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Do countries’ geographical locations moderate the tourism-led economic growth nexus in sub-Saharan Africa?

Francis Baidoo, Elikplimi Komla Agbloyor, Vera Ogeh Lassey Fiador and Nana Amaniampong Marfo
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Francis Baidoo: Faculty of Business and Social Sciences, Academic City University College, Ghana
Elikplimi Komla Agbloyor: Department of Finance, University of Ghana Business School, Ghana
Vera Ogeh Lassey Fiador: Department of Finance, University of Ghana Business School, Ghana
Nana Amaniampong Marfo: Department of Finance, University of Ghana Business School, Ghana

Tourism Economics, 2022, vol. 28, issue 4, 1009-1039

Abstract: Debates on the intricacies of tourism’s potential contribution to economic growth remain imperative and unsettled in sub-Saharan Africa (SSA). Employing dynamic models and multiple robust estimation techniques, this article empirically tests the tourism-led growth hypothesis (TLGH) in the case of SSA. Further investigations on how countries’ geographical locations influence the TLGH are conducted. With panel data – spanning from the year 2000 through 2016 – on 40 SSA countries, which were regrouped into coastal, landlocked and islands, the study establishes evidence in support of the TLGH for the full sample. After geographical classifications, tourism’s impact on economic growth is, however, observed to be significantly positive for only landlocked and coastal countries. Surprisingly, the impact of tourism on economic growth is significantly negative for islands within the subregion. The findings hold policy implications for the pursuit of tourism-led growth in the SSA region.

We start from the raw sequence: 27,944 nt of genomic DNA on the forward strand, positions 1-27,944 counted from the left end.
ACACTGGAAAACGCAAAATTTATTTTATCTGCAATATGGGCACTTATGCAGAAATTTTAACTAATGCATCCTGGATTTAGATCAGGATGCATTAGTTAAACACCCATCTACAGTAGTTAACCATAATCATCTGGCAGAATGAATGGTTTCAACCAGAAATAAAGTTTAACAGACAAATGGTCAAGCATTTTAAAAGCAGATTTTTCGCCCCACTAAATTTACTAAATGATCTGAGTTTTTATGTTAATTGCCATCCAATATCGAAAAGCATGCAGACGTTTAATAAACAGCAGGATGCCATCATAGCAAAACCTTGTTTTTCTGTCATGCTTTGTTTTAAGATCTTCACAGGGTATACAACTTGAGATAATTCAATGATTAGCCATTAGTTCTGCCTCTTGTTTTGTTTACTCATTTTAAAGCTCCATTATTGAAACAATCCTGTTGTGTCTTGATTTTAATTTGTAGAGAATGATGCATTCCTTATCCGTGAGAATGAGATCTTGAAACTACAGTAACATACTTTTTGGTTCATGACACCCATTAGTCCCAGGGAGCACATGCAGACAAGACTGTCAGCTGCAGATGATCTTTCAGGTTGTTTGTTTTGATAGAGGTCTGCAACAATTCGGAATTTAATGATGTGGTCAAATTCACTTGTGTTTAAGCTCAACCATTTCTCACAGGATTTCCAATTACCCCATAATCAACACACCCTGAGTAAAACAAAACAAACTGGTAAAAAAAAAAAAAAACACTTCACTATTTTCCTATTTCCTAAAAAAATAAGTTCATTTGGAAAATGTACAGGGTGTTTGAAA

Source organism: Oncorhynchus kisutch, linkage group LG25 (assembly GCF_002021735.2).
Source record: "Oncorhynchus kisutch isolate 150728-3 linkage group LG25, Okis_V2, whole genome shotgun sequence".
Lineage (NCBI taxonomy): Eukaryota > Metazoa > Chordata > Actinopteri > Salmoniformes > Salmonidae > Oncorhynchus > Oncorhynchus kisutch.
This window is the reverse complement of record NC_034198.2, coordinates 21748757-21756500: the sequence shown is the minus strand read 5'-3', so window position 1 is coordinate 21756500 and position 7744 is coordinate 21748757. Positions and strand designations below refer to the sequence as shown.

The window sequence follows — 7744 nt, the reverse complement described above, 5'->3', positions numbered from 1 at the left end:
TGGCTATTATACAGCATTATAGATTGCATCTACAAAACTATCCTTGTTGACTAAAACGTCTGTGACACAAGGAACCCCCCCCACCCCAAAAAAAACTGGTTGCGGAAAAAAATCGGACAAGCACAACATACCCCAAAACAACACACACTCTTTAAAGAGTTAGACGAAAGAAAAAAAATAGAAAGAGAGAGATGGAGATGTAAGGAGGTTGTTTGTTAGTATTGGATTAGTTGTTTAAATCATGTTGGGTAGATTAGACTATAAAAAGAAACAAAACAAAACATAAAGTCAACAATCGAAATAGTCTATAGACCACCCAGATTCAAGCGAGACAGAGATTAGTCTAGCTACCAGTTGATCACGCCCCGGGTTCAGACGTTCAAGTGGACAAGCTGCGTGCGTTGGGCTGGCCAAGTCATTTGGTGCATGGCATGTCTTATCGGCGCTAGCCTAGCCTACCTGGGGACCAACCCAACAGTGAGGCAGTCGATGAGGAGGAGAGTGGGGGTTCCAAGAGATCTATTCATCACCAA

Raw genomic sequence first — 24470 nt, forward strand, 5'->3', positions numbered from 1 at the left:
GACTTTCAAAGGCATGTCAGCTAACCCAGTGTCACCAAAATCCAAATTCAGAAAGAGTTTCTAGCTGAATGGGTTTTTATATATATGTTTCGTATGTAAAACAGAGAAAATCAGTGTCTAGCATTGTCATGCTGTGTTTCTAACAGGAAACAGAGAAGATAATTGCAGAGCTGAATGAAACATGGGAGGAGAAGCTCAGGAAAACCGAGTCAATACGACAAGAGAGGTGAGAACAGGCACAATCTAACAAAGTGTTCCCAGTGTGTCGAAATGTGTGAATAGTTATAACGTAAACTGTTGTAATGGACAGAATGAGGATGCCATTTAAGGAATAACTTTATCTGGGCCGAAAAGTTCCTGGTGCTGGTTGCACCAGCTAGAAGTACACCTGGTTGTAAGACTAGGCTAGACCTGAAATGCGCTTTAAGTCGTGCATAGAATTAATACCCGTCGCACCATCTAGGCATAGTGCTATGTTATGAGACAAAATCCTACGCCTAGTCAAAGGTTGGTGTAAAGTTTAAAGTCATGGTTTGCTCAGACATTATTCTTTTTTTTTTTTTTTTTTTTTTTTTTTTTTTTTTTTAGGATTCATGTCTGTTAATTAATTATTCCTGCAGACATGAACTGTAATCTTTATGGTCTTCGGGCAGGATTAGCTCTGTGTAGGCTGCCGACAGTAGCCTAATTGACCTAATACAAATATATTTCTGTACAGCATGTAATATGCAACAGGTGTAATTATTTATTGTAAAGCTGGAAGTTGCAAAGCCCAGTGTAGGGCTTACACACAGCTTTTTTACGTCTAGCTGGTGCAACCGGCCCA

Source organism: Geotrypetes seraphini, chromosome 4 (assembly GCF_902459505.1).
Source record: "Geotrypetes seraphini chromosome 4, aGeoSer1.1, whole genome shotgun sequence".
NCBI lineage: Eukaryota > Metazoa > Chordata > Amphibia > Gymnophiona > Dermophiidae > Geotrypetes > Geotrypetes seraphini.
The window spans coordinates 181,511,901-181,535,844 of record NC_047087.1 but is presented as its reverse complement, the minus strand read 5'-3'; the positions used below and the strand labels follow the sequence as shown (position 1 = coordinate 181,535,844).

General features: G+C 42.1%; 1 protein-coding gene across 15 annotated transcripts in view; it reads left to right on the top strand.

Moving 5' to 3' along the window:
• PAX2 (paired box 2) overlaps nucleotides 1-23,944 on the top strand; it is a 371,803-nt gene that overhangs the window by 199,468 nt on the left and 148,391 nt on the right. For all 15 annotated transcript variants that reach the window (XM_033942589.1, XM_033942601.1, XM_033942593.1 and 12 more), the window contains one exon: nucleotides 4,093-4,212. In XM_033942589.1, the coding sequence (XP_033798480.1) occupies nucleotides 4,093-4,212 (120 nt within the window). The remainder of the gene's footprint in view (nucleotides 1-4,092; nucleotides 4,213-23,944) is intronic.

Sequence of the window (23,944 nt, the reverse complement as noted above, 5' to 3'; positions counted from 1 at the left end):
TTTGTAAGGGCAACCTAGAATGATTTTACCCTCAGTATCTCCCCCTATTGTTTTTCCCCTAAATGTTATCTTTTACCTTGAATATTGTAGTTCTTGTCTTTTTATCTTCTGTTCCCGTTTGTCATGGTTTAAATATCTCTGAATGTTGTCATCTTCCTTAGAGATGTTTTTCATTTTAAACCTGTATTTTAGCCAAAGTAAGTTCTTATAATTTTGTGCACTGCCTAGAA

Keywords: dynamic panel models; economic growth; sub-Saharan Africa; system generalised method of moments; tourism dynamics (search for similar items in EconPapers)
Date: 2022
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DOI: 10.1177/13548166211015512

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